Tag Archives: Ways with Words

Ways with Words and the Point of Literary Festivals

What is the point of a literary festival? It is an aspect of the business side of publishing books. It provides writers with a platform for their ideas and, if the author is lucky, a pot of jam or some such in payment. It provides revenue for the venue, and B&Bs in the area. And for the punters? What’s in it for them?

Queuing for Shirley Williams

Queuing for Shirley Williams

Ways with Words, a ‘festival of words and ideas’, is held annually in July, in Dartington Hall, Devon. I live less than 10 miles away so I can pick and choose my sessions without spending a fortune, and this year I picked three.

AL Kennedy, Serious Sweet and extending herself.

Extending yourself for others. This is how AL Kennedy described writing, and thereby claimed it as an act of love. She read from her new novel Serious Sweet, published in May. The reading was excellent, bringing alive both dialogue and inner monologue. It was also funny, witty, sharp, a bit sweary and very perceptive.

269 SeriousSweet cover

She was asked some questions, the kind one might anticipate. Who are your influences? Why are you AL Kennedy not Alison? Tell us how to write! Her answers reminded us that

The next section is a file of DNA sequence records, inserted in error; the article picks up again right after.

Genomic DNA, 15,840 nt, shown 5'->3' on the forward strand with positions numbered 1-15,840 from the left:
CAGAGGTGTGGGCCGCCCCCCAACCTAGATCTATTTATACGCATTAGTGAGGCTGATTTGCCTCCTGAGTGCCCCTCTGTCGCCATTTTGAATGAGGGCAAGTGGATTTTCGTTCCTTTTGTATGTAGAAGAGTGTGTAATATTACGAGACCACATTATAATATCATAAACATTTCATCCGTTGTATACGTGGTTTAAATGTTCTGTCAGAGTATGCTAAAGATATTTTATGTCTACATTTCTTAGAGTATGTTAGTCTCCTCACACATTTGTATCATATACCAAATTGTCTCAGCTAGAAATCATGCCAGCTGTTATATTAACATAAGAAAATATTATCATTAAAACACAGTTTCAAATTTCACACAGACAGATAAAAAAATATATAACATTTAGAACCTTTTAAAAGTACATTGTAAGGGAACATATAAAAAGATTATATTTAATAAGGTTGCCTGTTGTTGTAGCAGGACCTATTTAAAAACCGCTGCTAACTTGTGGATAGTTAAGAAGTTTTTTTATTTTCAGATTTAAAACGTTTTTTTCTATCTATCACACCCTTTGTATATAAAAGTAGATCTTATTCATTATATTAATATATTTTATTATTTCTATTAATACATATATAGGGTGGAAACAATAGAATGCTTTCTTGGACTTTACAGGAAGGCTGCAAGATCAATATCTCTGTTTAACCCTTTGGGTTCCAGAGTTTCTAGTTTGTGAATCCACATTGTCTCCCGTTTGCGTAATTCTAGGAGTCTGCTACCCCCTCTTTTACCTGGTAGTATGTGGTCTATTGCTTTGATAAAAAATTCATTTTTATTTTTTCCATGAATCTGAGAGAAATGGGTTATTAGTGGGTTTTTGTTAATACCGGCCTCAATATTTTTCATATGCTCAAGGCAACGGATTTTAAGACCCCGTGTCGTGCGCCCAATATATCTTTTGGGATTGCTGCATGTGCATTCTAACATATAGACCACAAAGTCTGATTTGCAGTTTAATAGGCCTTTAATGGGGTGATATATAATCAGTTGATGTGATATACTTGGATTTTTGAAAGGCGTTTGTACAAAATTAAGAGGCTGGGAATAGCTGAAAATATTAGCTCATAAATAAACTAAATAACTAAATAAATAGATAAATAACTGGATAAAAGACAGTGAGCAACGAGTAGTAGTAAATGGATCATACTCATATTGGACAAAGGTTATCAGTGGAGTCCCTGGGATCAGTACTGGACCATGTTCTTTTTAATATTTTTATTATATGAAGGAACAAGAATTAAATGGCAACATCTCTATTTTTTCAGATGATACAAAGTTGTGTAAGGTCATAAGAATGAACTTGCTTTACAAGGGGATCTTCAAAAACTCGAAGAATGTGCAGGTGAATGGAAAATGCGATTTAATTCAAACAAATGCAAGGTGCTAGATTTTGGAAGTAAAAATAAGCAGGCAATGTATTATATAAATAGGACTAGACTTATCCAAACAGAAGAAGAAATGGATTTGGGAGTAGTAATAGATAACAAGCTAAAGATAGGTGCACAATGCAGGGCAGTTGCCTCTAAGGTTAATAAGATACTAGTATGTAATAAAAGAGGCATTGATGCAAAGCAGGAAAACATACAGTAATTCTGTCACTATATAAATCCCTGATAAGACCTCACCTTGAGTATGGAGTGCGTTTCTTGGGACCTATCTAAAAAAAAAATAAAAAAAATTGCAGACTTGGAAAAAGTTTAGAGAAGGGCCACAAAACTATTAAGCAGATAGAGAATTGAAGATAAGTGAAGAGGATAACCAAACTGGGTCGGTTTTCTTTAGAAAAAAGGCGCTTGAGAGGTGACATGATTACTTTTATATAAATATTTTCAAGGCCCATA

1. AL Kennedy is also a stand-up comedian with the ability to ad lib on a topic;
  2. She is very reflective and self-aware;
  3. She has a wonderful way with words.

The answer to how to write is to find a place of safety, do your best, ‘and the rest is grammar, which you can find in books’.

You can find her website here.

What is the point of literary festivals? To hear writers such as AL Kennedy, and be enthused all over again about the value of writing.

Katy Norris and Christopher Wood

Which came first, the exhibition or the book? This question was asked after Katy Norris had told us about the life and work of Christopher Wood. She is curator of Pallant House, Chichester, where there is an exhibition of his work. She told us of her enthusiasm for the research, looking at the many influences on his life, and the circles he moved in in the 1920s in Paris and England.

269 KNorrisCwood

The book and the exhibition had progressed together, a dynamic process whereby the one informed the other. Sounds like the best non-fiction writing process.